• Kevin

    Great report, Tom: I have long wanted a 1 piece suit but at 5’11” with a 29″ inseam I can’t find an off the shelf suit that fits well, so mix matching 2 piece jobs has had to do: I could custom order, but the price quotes have been deal busters and after about 5 years I took it off my Christmas wish list:

    • http://motorcycle.com/ Tom Roderick

      My inseam varies between 32″ and 33″ depending on the garment. So I doubt the Firstgear suit will fit you as well as it did me. The Aerostich is expensive (they’re rumored to last about forever), but you can order them “Short,” which might be a great fit for your dimensions.

      • Kevin

        Short will not work because what I lack in inseam is in my torso, nobody wants to ride with a wedgie going on:

        • http://motorcycle.com/ Tom Roderick

          According to the Aerostitch website:

          “We can adjust the sleeve lengths, elbow armor position, leg length, knee armor position, and many other variables, but we cannot change the body/torso length. For semi-custom fitted garments, we start with the body/torso size that is the closest and change the arms and legs as needed.”

          Of course you’re back to the original problem of this being an expensive proposition. However, as long Aerostich as suits are rumored to last, it’s an investment that should last you a decade or more.

          • vastickel@gmail.com

            More than a rumor! Well over 200,000 miles and perhaps 15 years old? Still protecting, with zippers still zipping. Perhaps some abused Velcro fasteners and color change(nice shade of pink) but still not only protecting, but increasing my overall pleasure of motorcycling! Before dismissed as too expensive-think in terms of a lifetime garment, and it might sound like a rational choice. Andy used to give a discount if one motored to Duluth, Mn in person. Maybe still an option?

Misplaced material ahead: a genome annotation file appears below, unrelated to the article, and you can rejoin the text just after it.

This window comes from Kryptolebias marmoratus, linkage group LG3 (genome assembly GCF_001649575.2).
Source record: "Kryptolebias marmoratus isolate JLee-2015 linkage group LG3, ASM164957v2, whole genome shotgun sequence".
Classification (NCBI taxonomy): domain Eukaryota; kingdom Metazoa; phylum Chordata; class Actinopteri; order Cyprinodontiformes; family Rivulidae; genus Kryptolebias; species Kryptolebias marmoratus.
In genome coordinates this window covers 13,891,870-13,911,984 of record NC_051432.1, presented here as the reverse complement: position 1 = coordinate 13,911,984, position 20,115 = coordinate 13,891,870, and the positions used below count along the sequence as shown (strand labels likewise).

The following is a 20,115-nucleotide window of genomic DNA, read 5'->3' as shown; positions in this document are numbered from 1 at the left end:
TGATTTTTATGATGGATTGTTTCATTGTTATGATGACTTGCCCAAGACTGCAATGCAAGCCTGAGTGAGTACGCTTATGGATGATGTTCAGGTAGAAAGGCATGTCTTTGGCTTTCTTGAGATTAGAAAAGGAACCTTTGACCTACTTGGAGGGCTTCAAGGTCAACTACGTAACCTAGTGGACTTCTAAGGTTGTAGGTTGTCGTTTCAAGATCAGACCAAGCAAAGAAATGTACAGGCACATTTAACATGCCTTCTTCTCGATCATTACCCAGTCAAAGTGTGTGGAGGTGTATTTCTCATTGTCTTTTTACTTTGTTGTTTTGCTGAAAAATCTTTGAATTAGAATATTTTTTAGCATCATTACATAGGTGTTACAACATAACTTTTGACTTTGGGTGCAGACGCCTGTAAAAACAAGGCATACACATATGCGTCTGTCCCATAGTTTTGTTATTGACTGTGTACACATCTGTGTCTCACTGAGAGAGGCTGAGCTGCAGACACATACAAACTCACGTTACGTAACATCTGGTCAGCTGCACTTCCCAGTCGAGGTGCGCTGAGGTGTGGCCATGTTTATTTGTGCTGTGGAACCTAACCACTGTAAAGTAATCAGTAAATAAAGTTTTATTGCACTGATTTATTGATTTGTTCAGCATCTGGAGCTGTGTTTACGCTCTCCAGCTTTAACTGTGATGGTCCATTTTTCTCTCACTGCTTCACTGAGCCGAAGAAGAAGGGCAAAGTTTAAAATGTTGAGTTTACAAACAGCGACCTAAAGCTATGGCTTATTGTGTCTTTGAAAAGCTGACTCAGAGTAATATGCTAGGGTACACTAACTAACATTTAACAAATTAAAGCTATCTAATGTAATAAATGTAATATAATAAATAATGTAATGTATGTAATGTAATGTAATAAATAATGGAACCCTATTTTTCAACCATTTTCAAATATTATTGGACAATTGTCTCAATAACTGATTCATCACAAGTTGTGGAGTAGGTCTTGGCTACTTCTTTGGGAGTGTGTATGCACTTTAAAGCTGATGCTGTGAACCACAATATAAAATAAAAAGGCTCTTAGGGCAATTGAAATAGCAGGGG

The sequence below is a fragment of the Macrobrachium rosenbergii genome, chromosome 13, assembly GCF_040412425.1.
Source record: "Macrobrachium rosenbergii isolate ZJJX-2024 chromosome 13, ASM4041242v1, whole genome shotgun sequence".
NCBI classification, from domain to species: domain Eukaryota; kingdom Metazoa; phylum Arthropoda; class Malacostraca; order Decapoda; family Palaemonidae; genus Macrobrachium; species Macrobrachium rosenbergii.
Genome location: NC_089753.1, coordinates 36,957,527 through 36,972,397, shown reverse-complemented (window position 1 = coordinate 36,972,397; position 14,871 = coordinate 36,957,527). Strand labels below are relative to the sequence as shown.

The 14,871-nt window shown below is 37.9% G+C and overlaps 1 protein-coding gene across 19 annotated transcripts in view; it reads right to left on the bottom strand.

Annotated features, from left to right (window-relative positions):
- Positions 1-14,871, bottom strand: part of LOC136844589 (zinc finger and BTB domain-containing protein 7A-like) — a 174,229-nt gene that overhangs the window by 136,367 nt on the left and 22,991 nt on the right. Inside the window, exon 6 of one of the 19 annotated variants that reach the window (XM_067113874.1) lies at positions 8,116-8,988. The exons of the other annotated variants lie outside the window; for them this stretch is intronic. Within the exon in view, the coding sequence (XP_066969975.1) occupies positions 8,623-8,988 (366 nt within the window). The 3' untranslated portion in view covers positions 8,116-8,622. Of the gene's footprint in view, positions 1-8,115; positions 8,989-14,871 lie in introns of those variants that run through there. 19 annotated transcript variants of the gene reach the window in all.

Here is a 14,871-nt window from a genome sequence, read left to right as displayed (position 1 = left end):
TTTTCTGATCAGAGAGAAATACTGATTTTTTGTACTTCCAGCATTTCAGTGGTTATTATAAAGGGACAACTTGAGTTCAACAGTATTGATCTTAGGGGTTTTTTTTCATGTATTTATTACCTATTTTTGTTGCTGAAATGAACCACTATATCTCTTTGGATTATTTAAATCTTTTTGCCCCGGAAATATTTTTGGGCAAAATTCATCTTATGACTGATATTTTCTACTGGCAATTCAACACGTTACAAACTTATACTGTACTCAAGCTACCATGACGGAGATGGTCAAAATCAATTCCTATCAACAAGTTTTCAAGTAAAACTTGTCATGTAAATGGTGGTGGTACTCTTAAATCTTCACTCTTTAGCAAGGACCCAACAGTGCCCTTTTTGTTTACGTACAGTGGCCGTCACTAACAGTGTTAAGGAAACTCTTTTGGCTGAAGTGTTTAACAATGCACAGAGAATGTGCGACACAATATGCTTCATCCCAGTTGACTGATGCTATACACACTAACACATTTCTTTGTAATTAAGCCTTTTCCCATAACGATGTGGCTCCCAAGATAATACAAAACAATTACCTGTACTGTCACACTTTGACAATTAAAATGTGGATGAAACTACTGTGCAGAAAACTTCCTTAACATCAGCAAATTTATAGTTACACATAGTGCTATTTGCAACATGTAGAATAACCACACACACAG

• Steven Holmes

    this might actually be a nice replacement to my insulated wal-mart work-onesie i wear under my 2 piece (3 season) gear when it gets really, really. chilly.

    yeah the Aerostich is probably a fantastic system, but I sure can’t afford to drop over a grand on a suit. The Firstgear actually looks like a great, functional system at a much lower price point.

    nice work, Tom, and a great read.

    • 12er

      I have a stich and an old firstgear Kilimanjaro 3/4 jacket. While the jacket is no stich it is a nice piece of kit. I have some Olympic gear too, but I think I like Firstgear over Olympic in general. Since prices are similar Firstgear feels much more secure. Granted my Stich at 10 yo and 60k miles is still going strong, the pink, uh er once red keeps fading but that’s a badge of honor…

      I unfortunately crash tested my Firstgear jacket and at low speed you couldn’t tell it hit the ground. Ironically I had just gotten off my bike and was walking across the street when a car hit me in the crosswalk. I was knocked across 3 lanes of traffic and got up (all be it a bit tick’d off) pretty much fine.

      I see the stich has shot up big time lately, Mine was $600 and change eons ago, now over a grand. Still for the price a stich is much cheaper than a skin graft and comfy too.

  • Ryan Mullins

    Tom, Are you wearing the suit as a stand alone item, or as an over-garment?

    • http://motorcycle.com/ Tom Roderick

      Both. If it’s warm I’m wearing shorts and a T-shirt. If it’s cold I’ll have thermals, jeans, long-sleeve shirt, maybe a heated vest, whatever it takes to stay warm. For commuting purposes it’ll fit over your work outfit.

      • Ryan Mullins

        Thanks for the response. Sounds about what I am looking for.

  • http://www.themotorcycleobsession.com/ Chris Cope

    In fairness to Aerostitch, it’s my understanding that they also have pretty solid aftersales support, along with guarantees on the product.

    • 12er

      Yes Sir, great company. They’ll even repair your suit if you go down for a fee of course. Well unless they decide its too far gone.

  • Campisi

    Why does every textile riding suit have to have eighty-seven pockets and Michelin Man tailoring? The only option that comes close is the Joe Rocket Survivor Suit, but it sports outdated armor and insufficient water resistance.

  • VegasVFR

    i ride with a Aerostich Stealth full length suit. it is baggy and wont win any fashion contests, but with chest and back and TF6 armor and waterproof, i feel comfortable on the road. i have been hit many times by birds and debris without consequence. i also like the pocket that can carry water bottles, snacks, first aid supplies when i cant carry a pack or have hard case bags. I can peal the whole suit off without having to take off my shoes. I have multiple suits but i wear this one when i don’t do a track day. its all about what works for you. This works for me.

  • J.P.

    I have a pair of the Olympia one piece armored textile suits. A summer suit with all mesh that works great in the Florida heat and their all season suit for the cool and cold weather. I have thousands of miles and several years on both and they are excellent. Best of all the cost of both of them wasn’t too much more than the the TPG, although prices might have changed since I purchased.